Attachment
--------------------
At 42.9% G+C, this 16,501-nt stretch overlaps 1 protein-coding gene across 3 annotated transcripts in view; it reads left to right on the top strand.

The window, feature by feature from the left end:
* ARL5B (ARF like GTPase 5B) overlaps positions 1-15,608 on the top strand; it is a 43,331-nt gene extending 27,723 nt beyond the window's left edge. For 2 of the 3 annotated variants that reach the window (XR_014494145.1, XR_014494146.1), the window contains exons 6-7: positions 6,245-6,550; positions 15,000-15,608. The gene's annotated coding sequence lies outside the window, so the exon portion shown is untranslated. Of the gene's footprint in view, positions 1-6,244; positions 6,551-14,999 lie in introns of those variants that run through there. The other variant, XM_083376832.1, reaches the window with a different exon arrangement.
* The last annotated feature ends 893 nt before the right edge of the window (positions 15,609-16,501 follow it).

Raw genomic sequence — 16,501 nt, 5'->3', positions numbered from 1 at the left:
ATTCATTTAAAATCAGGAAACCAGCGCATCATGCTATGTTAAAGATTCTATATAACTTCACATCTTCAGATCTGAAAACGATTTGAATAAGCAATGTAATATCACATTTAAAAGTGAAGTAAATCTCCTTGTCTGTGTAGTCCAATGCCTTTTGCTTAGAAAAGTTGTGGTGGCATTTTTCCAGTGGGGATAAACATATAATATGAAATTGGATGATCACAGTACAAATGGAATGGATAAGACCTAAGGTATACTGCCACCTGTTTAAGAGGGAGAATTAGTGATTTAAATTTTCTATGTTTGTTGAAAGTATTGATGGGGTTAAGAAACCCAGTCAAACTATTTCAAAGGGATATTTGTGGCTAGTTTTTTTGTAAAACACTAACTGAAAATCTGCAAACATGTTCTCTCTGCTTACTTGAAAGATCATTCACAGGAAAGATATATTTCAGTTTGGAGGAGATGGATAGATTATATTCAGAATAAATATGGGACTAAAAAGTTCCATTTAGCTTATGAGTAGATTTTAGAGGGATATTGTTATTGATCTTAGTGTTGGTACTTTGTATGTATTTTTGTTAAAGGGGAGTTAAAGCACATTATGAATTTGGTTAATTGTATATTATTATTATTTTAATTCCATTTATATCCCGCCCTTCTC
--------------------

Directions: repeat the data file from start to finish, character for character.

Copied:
At 42.9% G+C, this 16,501-nt stretch overlaps 1 protein-coding gene across 3 annotated transcripts in view; it reads left to right on the top strand.

The window, feature by feature from the left end:
* ARL5B (ARF like GTPase 5B) overlaps positions 1-15,608 on the top strand; it is a 43,331-nt gene extending 27,723 nt beyond the window's left edge. For 2 of the 3 annotated variants that reach the window (XR_014494145.1, XR_014494146.1), the window contains exons 6-7: positions 6,245-6,550; positions 15,000-15,608. The gene's annotated coding sequence lies outside the window, so the exon portion shown is untranslated. Of the gene's footprint in view, positions 1-6,244; positions 6,551-14,999 lie in introns of those variants that run through there. The other variant, XM_083376832.1, reaches the window with a different exon arrangement.
* The last annotated feature ends 893 nt before the right edge of the window (positions 15,609-16,501 follow it).

Raw genomic sequence — 16,501 nt, 5'->3', positions numbered from 1 at the left:
ATTCATTTAAAATCAGGAAACCAGCGCATCATGCTATGTTAAAGATTCTATATAACTTCACATCTTCAGATCTGAAAACGATTTGAATAAGCAATGTAATATCACATTTAAAAGTGAAGTAAATCTCCTTGTCTGTGTAGTCCAATGCCTTTTGCTTAGAAAAGTTGTGGTGGCATTTTTCCAGTGGGGATAAACATATAATATGAAATTGGATGATCACAGTACAAATGGAATGGATAAGACCTAAGGTATACTGCCACCTGTTTAAGAGGGAGAATTAGTGATTTAAATTTTCTATGTTTGTTGAAAGTATTGATGGGGTTAAGAAACCCAGTCAAACTATTTCAAAGGGATATTTGTGGCTAGTTTTTTTGTAAAACACTAACTGAAAATCTGCAAACATGTTCTCTCTGCTTACTTGAAAGATCATTCACAGGAAAGATATATTTCAGTTTGGAGGAGATGGATAGATTATATTCAGAATAAATATGGGACTAAAAAGTTCCATTTAGCTTATGAGTAGATTTTAGAGGGATATTGTTATTGATCTTAGTGTTGGTACTTTGTATGTATTTTTGTTAAAGGGGAGTTAAAGCACATTATGAATTTGGTTAATTGTATATTATTATTATTTTAATTCCATTTATATCCCGCCCTTCTC